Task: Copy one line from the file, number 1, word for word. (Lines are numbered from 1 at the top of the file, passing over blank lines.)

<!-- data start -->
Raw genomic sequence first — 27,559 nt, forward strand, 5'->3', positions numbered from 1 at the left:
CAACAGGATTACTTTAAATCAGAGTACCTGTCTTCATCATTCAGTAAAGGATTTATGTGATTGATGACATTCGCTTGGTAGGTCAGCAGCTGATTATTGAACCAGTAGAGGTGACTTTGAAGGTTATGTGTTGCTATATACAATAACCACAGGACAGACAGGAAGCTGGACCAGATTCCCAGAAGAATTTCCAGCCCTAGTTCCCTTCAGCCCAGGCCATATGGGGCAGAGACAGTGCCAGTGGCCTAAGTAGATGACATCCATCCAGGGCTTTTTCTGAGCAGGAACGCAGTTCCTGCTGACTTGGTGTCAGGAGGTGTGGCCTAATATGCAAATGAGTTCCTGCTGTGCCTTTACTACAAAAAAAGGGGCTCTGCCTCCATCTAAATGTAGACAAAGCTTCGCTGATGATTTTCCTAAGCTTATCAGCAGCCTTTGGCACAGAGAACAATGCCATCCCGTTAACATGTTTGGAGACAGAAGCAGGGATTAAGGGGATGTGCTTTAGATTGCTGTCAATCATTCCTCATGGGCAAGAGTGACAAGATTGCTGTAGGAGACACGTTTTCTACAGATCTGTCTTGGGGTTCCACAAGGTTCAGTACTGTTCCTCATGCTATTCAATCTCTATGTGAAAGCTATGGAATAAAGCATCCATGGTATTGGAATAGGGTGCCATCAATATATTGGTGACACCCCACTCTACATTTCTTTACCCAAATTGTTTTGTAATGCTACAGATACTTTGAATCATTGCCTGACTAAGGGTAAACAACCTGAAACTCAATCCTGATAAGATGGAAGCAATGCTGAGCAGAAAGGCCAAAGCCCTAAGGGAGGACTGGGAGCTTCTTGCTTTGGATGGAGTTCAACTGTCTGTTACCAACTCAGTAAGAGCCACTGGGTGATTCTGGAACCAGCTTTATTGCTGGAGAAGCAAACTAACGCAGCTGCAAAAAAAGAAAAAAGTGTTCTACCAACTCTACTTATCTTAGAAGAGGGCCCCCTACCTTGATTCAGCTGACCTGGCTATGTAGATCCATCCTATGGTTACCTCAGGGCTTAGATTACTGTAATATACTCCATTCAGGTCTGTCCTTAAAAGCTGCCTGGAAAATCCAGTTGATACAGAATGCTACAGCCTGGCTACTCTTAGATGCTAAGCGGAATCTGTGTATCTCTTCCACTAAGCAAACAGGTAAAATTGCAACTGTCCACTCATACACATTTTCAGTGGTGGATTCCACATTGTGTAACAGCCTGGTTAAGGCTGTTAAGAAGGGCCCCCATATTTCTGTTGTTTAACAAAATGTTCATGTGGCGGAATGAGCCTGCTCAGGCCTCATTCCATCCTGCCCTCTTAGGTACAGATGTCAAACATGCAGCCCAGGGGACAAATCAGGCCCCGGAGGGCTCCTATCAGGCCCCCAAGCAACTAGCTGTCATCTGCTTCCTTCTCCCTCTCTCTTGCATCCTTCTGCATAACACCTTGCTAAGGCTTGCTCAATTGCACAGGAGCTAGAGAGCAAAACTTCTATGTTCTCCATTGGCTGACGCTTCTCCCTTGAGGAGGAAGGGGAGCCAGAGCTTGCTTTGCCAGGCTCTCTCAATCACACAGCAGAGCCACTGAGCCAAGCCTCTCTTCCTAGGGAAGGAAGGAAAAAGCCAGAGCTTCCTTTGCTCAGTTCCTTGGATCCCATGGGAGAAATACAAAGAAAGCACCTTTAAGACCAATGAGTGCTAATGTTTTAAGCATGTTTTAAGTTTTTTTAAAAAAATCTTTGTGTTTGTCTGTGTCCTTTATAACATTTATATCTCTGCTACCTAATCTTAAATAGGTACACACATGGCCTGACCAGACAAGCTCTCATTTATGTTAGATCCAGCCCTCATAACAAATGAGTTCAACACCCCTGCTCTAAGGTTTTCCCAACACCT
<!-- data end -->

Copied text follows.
Raw genomic sequence first — 27,559 nt, forward strand, 5'->3', positions numbered from 1 at the left: